Charlie Sheen: A roundup of his 'winning' apologies
Charlie Sheen is winning -- back the public, that is.
As the former "Two and a Half Men" star and Warner Bros. near a $25-million settlement, Sheen seems to be going on an apology tour that reeks of damage control and casts the onetime warlock in a tiger blood-free light. "The Tonight Show," "Today," the Emmy Awards, "The Comedy Central Roast of Charlie Sheen" and Twitter were a few places hit with torpedoes of reparation.
The lessons: Sheen hit rock bottom when he was fired from "Two and a Half Men"; he thought he could return to the CBS show despite his behavior and lashing out at creator Chuck Lorre and costar Jon Cryer; he wishes the sitcom the best, along with its new star Ashton Kutcher; and he still doesn't really know what happened during the rampant media frenzy. Sheen also said he's seeing his kids a lot more, and he's "mending fences" with ex-wives Denise Richards and Brooke Mueller.
Is it too far-fetched to believe that the former "rock star from Mars'" public mea culpas were brought on by a humbled reaction to his roast? Or could they be part of the Warner Bros. settlement? (Is there a clause that says "Thou shalt apologize for your 'Sheenanigans'"?)
Whatever the reason, here's a roundup of the former Adonis DNA-clad actor's introspective appearances in which he put his infamous public outbursts to bed. The even-keeled interviews are a far cry from the one-on-one webcam sessions in "Sheen's Korner" that flooded the Internet last March. They also have people noticing his calm and apologetic demeanor rather than his erratic streams of consciousness.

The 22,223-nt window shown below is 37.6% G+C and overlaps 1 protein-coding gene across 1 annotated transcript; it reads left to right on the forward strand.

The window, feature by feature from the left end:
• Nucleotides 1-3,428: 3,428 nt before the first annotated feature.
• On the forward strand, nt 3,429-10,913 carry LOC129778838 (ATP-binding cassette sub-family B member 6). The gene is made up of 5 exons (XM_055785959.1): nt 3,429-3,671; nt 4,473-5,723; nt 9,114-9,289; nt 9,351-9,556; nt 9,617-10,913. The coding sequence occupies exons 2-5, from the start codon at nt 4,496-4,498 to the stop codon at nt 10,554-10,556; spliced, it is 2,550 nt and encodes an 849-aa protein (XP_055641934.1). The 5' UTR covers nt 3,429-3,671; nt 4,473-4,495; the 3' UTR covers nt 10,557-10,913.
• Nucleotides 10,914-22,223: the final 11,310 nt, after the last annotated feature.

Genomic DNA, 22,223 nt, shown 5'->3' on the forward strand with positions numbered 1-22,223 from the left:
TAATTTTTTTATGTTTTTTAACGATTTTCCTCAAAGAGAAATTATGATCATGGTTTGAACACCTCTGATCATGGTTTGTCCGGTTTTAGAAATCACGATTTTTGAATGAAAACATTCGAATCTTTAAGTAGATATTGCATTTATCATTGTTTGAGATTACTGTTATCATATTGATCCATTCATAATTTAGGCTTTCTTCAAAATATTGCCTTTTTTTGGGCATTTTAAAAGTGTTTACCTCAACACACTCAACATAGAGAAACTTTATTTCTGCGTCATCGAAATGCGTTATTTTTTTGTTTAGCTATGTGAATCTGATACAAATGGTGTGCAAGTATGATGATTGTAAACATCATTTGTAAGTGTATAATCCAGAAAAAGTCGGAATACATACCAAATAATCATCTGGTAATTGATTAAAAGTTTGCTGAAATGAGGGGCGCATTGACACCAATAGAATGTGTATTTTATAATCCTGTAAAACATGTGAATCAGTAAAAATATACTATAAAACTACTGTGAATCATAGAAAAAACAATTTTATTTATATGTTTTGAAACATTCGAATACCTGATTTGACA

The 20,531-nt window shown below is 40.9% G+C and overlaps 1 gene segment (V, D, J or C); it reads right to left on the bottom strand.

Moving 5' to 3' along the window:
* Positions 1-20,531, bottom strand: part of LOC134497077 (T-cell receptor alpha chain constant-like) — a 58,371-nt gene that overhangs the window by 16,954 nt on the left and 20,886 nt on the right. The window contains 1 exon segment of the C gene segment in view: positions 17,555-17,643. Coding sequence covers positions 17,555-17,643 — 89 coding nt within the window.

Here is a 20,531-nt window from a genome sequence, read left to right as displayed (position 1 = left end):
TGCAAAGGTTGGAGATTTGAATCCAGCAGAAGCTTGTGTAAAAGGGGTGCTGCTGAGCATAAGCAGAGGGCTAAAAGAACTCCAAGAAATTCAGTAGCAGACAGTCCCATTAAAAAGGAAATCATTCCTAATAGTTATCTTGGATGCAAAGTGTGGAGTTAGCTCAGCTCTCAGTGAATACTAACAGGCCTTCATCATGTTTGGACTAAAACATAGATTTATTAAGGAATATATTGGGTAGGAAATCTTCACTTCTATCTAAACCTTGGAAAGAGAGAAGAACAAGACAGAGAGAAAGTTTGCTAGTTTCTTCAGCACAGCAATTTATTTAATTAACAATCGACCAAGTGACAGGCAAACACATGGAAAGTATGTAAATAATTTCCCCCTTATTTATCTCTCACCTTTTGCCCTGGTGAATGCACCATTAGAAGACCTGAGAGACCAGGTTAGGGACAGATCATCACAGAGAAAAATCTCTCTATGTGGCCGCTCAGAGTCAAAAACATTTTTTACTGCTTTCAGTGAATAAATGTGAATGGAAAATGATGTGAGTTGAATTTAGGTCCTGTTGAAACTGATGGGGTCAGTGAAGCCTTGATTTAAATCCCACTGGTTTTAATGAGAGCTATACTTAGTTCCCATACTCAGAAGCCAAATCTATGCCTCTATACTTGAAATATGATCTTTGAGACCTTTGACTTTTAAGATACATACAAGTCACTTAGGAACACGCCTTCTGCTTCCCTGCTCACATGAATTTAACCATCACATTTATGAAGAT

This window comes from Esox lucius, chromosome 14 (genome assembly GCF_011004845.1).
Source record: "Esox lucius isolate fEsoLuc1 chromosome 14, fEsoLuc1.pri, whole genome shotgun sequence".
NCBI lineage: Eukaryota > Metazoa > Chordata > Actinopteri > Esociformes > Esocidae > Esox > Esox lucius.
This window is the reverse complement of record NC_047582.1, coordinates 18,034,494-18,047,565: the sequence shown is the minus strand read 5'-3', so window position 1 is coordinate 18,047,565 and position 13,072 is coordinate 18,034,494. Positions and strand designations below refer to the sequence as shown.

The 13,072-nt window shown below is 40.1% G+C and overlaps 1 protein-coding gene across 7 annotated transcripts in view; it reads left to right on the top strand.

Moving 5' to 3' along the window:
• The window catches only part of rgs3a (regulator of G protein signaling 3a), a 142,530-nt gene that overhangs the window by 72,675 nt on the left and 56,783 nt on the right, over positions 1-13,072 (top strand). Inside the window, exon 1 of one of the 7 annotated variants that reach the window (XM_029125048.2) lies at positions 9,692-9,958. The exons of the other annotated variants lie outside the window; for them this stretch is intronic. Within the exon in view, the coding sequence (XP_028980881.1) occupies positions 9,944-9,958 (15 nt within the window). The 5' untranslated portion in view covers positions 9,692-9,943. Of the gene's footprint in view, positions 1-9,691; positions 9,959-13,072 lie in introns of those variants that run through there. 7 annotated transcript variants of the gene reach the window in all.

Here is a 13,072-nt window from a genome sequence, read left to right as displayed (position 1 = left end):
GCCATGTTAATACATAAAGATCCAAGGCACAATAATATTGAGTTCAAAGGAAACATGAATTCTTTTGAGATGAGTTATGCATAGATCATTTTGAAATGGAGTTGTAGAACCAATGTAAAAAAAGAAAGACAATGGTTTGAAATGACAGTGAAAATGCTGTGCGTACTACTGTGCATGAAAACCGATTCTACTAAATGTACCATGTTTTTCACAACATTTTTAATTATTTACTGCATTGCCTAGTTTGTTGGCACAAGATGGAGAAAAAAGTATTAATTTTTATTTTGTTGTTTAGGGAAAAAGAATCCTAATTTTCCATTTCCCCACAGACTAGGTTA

Before presenting the lead actor in a comedy series Emmy Award to "The Big Bang Theory's" Jim Parsons, Sheen took a moment to send positive vibes to the cast of "Two and a Half Men" even with reports that Chuck Lorre wanted to block his appearance at the Emmys.
"From the bottom of my heart, I wish you nothing but the best for this upcoming season," he said.
Following his presentation, Sheen had a backstage chat with his "Men" replacement Ashton Kutcher in which he offered the "new guy" some advice on his new gig. Though Kutcher didn't seem to need it since the show experienced its highest-ever ratings Monday night with its premiere episode and burial of Sheen's character, Charlie Harper.
CBS boss Les Moonves said he was "very pleased" with the premiere's ratings. "You don't declare victory after one week, but the number was pretty high. In New York City alone, it beat the Giants!"
On Sept. 16, NBC aired Matt Lauer's interview with Sheen in which he talked about his "manic period" and described his new emotional state as "a lot calmer and a lot mellower." Sheen said that last winter "was like being shot out of a cannon into another cannon and just shot out of the next one."
"Looking back on it, I don't think I would trade it, but there's portions of it I might have amended a little bit, the tiger blood/Adonis DNA stuff like that it was just so silly and people took it so seriously and I figured 'all right, I continue to give the people what they want.'"
In his Sept. 15 interview on "The Tonight Show With Jay Leno," a well-groomed Sheen admitted that he was out of control and was actually "losing." He says he would have fired himself too.
"[The media frenzy] was like a runaway train that I was kind of the reluctant conductor of and it just kept going." Jokes and metaphors.
Is Sheen winning back fans and making new ones with this turnaround? Sound off in comments.
-- Nardine Saad
Photo: Charlie Sheen presents the lead actor in a comedy series award at the 63rd Primetime Emmy Awards. Credit: Mark Boster / Los Angeles Times